Does Grief Serve a Higher Purpose?

Fran Blackwell - Grief 2
Photo: Pixabay

In our last post, Fran spoke of a profound inner experience that came with the passing of her husband. It helped her gain a deeper understanding of the eternal nature of existence, and of her place in it.

In this post, she provides insight into her deep and lasting grief, which seems to co-exist with an unshakable faith that the essential part of Ed continues in another existence, and that the love they continue to share is as real as—and perhaps even deeper than—it was when he was with her in the human form.


Despite enduring 20 years of kidney failure, jazz drummer Ed Blackwell and his wife Fran continued to live a life filled with love and humour. There were so many close calls over that period, says Fran, that they began to call them “dress rehearsals for death.”

At one point, after an emergency during the Christmas holidays, Fran says she told Ed, “Well, you can’t go during the holidays because that would make it a time of sadness instead of celebration. Also, you can’t pass on any of the kids’ or grand-kids’ birthdays for the same reason. You can have my birthday but stay away from the dates of my church seminars,” she remembers saying.

“He looked at me and said… ‘What do I have to do, make an appointment to die?’”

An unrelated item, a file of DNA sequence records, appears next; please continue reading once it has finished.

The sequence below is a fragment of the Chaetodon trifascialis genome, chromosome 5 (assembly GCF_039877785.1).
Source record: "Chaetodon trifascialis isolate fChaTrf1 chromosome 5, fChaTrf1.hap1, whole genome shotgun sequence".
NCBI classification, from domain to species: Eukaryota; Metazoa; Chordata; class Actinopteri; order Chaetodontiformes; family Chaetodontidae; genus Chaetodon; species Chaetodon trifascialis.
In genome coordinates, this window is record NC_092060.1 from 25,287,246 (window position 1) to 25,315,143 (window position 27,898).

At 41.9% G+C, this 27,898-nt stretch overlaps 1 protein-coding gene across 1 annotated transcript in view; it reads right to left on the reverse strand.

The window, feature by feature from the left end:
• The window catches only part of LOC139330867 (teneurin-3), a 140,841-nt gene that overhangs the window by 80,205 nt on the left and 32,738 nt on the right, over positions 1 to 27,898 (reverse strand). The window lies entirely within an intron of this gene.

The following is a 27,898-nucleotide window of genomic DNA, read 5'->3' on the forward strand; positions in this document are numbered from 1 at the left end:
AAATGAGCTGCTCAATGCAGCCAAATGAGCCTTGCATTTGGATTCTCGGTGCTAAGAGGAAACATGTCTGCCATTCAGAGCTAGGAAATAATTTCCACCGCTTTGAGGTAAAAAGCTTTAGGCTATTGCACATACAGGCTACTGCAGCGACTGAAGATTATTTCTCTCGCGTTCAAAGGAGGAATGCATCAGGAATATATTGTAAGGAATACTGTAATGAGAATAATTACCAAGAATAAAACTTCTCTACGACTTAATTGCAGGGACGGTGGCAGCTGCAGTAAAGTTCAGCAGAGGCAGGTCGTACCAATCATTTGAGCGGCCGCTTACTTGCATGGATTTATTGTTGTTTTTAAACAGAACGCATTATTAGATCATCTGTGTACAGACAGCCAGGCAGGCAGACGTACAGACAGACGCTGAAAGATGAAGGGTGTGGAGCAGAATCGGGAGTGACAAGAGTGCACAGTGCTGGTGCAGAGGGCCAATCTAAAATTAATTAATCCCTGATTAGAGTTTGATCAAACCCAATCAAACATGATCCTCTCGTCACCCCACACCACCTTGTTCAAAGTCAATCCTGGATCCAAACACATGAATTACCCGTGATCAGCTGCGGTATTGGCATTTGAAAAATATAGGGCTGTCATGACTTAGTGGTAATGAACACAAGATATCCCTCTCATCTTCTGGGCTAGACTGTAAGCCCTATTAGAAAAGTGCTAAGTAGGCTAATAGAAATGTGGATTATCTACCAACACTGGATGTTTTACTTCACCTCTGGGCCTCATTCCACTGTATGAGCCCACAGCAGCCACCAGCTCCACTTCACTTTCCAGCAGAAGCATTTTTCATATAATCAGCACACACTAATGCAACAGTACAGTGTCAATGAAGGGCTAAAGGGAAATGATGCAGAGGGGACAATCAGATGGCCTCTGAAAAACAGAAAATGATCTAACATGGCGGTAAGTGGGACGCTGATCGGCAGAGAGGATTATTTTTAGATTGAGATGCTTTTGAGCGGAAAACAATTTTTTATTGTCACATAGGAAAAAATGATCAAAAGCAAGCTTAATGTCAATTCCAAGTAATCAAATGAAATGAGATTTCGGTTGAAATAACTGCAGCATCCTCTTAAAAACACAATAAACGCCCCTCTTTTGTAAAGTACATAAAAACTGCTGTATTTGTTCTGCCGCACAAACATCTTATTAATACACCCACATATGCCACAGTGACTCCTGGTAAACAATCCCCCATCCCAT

It turns out that Blackwell did accommodate his wife’s request, translating from this physical life on October 7, 1992, three days before his own birthday and two weeks before her church’s spiritual New Year, October 22. This timing was especially symbolic for Fran because it is considered a period of renewal, as well as being the date for a major worldwide gathering.

“The true blessing of my experience with grief is realizing that it has been one of my greatest teachers in this lifetime,” says Fran, now age 86.

For Fran, who follows a spiritual path called Eckankar, the loving connection with her husband continues.

“I learned more about divine love with my husband’s passing than I did in all the years we shared life together. In fact, there was a moment I said to him, ‘You left too soon. Now I am really getting greater insight about love.’ He laughed and said, ‘Well, it took me leaving for you to learn these deeper aspects… Right?’”

But this connection did not stop Fran’s grief, despite admonishments from others that she should move past her emotions, secure in the knowledge Blackwell was doing just fine in his new existence.

All the same, Fran was undeterred. “I knew I would honour this grieving process however it manifested moment by moment in my life.”

Then a friend told her that a spiritual teacher once said, “Tears wash the eyes so we can see the Grace of God.”

So, “I would weep when so moved and know, beyond any judgement of others, that I was being true to my heart.”

Something else Fran learned “is that two opposite feelings seemed to occupy my heart at the same time: Joy and sorrow. Joy that he was no longer suffering and that, as Soul, he was on his journey home to God; sorrow that he was no longer here with me and I could no longer hold him or touch him.”

“I also found that grief would come as waves. At the beginning they would come often, crashing on the shores of my heart. When they hit, the pain in that moment was almost unbearable. It would be hard to breathe. Yet, when they receded, they would leave large deposits of divine love. And, though my heart would be broken into millions of pieces, the deposits of love would serve as the mending glue, and when all the pieces of my heart were glued back together, my heart grew bigger and bigger.”